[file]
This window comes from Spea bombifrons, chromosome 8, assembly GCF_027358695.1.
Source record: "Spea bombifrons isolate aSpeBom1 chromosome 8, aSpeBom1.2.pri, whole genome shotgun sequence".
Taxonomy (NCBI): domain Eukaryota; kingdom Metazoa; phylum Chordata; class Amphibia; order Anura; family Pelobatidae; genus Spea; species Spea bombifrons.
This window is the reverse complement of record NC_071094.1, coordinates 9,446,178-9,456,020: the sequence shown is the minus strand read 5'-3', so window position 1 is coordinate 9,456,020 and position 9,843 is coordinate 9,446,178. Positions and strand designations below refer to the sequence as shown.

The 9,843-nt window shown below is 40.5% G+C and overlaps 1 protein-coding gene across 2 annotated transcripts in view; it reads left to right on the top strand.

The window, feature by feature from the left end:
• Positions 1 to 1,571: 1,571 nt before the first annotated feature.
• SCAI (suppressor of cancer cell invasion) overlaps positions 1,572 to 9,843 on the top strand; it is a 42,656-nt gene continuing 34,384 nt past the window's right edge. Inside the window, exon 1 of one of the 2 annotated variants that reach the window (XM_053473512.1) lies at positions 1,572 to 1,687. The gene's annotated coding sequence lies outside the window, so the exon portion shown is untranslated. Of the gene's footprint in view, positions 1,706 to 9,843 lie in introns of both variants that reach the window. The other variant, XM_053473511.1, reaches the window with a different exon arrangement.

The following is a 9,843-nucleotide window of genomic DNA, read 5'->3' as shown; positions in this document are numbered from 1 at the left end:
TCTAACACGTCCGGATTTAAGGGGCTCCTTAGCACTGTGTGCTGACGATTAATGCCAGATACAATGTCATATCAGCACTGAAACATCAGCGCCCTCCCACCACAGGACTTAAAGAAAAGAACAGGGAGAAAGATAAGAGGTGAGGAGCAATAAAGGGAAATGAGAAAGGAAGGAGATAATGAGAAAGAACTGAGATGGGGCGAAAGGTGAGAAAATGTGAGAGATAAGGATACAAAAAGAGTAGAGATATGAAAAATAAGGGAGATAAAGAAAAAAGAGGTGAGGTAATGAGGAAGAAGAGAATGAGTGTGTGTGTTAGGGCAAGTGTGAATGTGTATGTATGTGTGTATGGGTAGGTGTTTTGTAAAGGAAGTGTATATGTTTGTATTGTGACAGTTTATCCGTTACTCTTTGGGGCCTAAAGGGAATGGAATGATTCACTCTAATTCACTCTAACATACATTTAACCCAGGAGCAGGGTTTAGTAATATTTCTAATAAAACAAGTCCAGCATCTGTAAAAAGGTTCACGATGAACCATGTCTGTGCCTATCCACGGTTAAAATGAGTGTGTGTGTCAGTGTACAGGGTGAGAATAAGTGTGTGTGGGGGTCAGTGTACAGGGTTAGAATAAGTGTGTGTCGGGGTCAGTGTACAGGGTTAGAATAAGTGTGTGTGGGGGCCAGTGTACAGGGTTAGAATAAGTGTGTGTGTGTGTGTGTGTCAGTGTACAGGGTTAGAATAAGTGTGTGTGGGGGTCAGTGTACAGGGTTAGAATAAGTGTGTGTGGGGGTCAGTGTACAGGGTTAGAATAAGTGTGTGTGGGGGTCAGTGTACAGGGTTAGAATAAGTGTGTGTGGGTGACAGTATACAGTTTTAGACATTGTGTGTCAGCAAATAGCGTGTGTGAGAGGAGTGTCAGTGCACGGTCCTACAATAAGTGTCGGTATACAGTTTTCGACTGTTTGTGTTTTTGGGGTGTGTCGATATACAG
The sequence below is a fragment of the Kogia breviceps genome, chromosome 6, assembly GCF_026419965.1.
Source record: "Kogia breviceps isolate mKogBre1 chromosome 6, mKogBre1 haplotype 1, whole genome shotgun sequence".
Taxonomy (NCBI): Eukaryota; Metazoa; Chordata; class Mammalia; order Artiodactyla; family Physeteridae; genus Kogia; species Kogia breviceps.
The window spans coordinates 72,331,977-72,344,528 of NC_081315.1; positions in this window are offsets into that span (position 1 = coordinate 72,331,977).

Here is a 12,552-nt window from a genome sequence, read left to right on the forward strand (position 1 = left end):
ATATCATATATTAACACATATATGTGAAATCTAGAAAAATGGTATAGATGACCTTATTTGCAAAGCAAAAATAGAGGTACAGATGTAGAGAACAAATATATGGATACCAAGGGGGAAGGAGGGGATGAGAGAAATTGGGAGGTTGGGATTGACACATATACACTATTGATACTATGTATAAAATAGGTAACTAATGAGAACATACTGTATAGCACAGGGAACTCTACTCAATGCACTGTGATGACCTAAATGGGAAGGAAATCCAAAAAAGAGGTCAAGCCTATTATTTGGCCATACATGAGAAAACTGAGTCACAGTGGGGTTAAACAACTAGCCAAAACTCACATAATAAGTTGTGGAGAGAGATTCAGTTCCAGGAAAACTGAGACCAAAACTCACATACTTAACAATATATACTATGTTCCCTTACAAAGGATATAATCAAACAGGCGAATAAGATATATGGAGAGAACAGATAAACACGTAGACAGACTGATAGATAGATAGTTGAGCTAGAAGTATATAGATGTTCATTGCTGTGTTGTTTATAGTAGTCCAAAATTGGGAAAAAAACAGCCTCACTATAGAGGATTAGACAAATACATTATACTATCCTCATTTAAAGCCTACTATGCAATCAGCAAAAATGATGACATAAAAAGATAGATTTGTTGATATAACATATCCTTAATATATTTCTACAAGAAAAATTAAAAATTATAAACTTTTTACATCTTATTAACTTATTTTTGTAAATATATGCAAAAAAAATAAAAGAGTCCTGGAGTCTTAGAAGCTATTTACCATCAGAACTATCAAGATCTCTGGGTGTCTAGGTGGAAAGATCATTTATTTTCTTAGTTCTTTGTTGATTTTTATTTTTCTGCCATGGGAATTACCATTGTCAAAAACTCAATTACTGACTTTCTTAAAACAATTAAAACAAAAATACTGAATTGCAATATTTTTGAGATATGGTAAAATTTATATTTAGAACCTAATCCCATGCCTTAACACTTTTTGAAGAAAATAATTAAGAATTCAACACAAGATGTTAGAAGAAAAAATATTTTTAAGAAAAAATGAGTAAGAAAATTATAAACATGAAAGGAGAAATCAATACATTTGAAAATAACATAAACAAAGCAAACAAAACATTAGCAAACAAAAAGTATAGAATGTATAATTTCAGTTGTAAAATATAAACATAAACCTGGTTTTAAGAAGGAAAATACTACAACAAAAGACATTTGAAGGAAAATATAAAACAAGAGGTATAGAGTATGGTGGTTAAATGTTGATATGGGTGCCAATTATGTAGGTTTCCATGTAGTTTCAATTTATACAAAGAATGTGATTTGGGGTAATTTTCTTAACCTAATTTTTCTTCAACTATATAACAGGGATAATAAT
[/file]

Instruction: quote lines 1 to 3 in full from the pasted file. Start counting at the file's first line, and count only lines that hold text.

This window comes from Spea bombifrons, chromosome 8, assembly GCF_027358695.1.
Source record: "Spea bombifrons isolate aSpeBom1 chromosome 8, aSpeBom1.2.pri, whole genome shotgun sequence".
Taxonomy (NCBI): domain Eukaryota; kingdom Metazoa; phylum Chordata; class Amphibia; order Anura; family Pelobatidae; genus Spea; species Spea bombifrons.